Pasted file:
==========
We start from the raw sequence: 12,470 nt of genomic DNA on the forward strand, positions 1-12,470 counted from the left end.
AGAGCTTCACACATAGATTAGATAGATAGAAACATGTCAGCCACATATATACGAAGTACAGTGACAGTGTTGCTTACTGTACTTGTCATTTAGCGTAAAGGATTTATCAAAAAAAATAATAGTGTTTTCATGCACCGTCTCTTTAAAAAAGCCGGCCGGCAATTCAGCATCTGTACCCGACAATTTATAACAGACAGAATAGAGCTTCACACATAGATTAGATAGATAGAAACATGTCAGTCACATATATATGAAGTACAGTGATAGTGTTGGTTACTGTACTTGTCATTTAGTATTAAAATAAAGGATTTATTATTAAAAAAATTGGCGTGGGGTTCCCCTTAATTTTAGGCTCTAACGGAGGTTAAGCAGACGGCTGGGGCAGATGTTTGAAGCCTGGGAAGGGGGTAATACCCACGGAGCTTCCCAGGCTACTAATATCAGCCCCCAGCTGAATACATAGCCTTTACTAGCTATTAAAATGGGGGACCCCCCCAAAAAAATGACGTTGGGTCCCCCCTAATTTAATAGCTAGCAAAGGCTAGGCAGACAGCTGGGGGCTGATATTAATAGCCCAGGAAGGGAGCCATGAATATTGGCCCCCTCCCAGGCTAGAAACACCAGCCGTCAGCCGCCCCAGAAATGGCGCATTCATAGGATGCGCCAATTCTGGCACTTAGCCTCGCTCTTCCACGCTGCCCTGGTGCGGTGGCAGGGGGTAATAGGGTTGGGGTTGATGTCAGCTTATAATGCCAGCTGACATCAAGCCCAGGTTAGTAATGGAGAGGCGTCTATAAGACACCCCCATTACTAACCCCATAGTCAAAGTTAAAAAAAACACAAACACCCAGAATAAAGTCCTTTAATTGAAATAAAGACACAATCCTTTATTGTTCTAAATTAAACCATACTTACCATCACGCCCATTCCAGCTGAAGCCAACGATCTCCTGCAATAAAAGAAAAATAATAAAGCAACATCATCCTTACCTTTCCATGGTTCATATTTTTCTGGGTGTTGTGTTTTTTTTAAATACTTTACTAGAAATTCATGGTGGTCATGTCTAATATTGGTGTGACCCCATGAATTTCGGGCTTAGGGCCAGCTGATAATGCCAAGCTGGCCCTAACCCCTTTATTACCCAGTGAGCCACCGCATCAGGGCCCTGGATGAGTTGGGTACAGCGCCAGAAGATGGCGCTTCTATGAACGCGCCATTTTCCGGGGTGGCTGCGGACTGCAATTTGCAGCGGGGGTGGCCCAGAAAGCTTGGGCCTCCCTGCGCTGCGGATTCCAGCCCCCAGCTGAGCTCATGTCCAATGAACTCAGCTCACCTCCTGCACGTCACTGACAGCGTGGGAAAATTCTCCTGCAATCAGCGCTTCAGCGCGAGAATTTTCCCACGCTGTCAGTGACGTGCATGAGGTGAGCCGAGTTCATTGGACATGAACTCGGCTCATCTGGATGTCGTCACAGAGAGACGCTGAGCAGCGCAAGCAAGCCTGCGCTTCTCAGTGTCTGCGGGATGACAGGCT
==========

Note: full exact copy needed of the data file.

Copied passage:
We start from the raw sequence: 12,470 nt of genomic DNA on the forward strand, positions 1-12,470 counted from the left end.
AGAGCTTCACACATAGATTAGATAGATAGAAACATGTCAGCCACATATATACGAAGTACAGTGACAGTGTTGCTTACTGTACTTGTCATTTAGCGTAAAGGATTTATCAAAAAAAATAATAGTGTTTTCATGCACCGTCTCTTTAAAAAAGCCGGCCGGCAATTCAGCATCTGTACCCGACAATTTATAACAGACAGAATAGAGCTTCACACATAGATTAGATAGATAGAAACATGTCAGTCACATATATATGAAGTACAGTGATAGTGTTGGTTACTGTACTTGTCATTTAGTATTAAAATAAAGGATTTATTATTAAAAAAATTGGCGTGGGGTTCCCCTTAATTTTAGGCTCTAACGGAGGTTAAGCAGACGGCTGGGGCAGATGTTTGAAGCCTGGGAAGGGGGTAATACCCACGGAGCTTCCCAGGCTACTAATATCAGCCCCCAGCTGAATACATAGCCTTTACTAGCTATTAAAATGGGGGACCCCCCCAAAAAAATGACGTTGGGTCCCCCCTAATTTAATAGCTAGCAAAGGCTAGGCAGACAGCTGGGGGCTGATATTAATAGCCCAGGAAGGGAGCCATGAATATTGGCCCCCTCCCAGGCTAGAAACACCAGCCGTCAGCCGCCCCAGAAATGGCGCATTCATAGGATGCGCCAATTCTGGCACTTAGCCTCGCTCTTCCACGCTGCCCTGGTGCGGTGGCAGGGGGTAATAGGGTTGGGGTTGATGTCAGCTTATAATGCCAGCTGACATCAAGCCCAGGTTAGTAATGGAGAGGCGTCTATAAGACACCCCCATTACTAACCCCATAGTCAAAGTTAAAAAAAACACAAACACCCAGAATAAAGTCCTTTAATTGAAATAAAGACACAATCCTTTATTGTTCTAAATTAAACCATACTTACCATCACGCCCATTCCAGCTGAAGCCAACGATCTCCTGCAATAAAAGAAAAATAATAAAGCAACATCATCCTTACCTTTCCATGGTTCATATTTTTCTGGGTGTTGTGTTTTTTTTAAATACTTTACTAGAAATTCATGGTGGTCATGTCTAATATTGGTGTGACCCCATGAATTTCGGGCTTAGGGCCAGCTGATAATGCCAAGCTGGCCCTAACCCCTTTATTACCCAGTGAGCCACCGCATCAGGGCCCTGGATGAGTTGGGTACAGCGCCAGAAGATGGCGCTTCTATGAACGCGCCATTTTCCGGGGTGGCTGCGGACTGCAATTTGCAGCGGGGGTGGCCCAGAAAGCTTGGGCCTCCCTGCGCTGCGGATTCCAGCCCCCAGCTGAGCTCATGTCCAATGAACTCAGCTCACCTCCTGCACGTCACTGACAGCGTGGGAAAATTCTCCTGCAATCAGCGCTTCAGCGCGAGAATTTTCCCACGCTGTCAGTGACGTGCATGAGGTGAGCCGAGTTCATTGGACATGAACTCGGCTCATCTGGATGTCGTCACAGAGAGACGCTGAGCAGCGCAAGCAAGCCTGCGCTTCTCAGTGTCTGCGGGATGACAGGCT